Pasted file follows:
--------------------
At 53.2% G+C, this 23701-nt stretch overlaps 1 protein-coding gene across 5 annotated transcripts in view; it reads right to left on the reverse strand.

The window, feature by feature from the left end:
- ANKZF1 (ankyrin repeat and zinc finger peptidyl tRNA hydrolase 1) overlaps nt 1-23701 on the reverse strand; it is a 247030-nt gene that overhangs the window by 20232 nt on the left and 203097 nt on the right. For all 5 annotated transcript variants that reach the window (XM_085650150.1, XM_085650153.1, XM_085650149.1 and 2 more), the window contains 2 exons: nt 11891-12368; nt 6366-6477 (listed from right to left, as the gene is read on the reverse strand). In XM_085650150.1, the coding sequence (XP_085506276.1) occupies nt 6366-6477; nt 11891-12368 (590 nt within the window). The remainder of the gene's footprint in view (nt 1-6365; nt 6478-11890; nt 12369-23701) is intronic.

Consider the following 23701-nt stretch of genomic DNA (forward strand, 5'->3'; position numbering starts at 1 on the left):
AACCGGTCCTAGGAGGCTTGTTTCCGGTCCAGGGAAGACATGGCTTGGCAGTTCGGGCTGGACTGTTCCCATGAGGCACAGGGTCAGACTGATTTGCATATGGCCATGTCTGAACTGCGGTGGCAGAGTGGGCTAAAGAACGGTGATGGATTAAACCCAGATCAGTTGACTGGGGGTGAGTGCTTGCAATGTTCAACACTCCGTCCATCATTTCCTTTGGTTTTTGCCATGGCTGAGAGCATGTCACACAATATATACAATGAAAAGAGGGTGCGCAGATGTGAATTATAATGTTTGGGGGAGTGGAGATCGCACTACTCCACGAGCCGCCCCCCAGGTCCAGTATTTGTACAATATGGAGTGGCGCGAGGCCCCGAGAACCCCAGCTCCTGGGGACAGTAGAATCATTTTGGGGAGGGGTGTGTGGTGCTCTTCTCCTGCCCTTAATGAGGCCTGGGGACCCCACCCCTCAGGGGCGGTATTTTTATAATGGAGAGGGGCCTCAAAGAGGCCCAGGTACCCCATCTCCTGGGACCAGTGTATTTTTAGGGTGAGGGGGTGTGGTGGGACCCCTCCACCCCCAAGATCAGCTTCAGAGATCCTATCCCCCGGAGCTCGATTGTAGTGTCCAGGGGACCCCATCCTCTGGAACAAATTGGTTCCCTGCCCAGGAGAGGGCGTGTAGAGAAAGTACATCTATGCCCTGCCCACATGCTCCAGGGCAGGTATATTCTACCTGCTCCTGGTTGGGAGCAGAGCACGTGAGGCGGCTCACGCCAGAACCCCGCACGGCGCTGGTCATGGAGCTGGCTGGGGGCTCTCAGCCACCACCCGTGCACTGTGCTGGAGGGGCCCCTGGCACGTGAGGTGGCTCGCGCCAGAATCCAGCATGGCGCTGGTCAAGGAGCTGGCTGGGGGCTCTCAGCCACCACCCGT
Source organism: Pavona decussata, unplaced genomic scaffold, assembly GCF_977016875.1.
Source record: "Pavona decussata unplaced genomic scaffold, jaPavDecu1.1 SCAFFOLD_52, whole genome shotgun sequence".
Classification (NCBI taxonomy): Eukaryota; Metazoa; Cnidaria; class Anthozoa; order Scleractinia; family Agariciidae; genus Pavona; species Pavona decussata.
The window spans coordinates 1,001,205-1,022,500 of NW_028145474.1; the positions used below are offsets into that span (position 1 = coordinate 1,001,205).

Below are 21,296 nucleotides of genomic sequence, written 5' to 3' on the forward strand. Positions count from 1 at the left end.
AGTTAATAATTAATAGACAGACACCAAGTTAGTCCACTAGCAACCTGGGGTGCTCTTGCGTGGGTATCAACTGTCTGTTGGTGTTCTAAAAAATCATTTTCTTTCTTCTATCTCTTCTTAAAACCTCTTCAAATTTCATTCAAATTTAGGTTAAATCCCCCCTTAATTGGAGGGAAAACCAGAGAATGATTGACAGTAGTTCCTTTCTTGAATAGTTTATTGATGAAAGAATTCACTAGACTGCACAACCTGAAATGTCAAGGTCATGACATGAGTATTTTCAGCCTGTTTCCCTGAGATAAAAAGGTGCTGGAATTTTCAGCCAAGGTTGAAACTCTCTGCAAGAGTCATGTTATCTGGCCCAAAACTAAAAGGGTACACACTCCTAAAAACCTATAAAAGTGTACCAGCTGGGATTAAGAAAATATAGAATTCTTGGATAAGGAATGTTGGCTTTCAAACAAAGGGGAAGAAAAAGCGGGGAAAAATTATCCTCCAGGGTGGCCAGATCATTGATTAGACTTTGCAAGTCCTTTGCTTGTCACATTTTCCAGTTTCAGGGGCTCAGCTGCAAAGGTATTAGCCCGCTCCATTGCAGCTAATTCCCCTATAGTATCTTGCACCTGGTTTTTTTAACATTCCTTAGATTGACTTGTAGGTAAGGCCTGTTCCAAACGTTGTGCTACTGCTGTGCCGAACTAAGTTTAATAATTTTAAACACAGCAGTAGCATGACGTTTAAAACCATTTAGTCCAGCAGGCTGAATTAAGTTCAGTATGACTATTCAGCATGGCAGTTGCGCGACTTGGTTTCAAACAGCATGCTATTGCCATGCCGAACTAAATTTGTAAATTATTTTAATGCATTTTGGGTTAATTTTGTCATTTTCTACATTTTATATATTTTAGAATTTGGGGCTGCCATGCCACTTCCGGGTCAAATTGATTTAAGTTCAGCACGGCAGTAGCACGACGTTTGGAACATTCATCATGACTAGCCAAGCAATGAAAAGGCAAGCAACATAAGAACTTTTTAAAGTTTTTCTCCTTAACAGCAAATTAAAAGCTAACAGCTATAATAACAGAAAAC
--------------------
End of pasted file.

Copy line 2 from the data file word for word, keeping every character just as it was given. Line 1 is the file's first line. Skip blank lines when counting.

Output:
The window, feature by feature from the left end: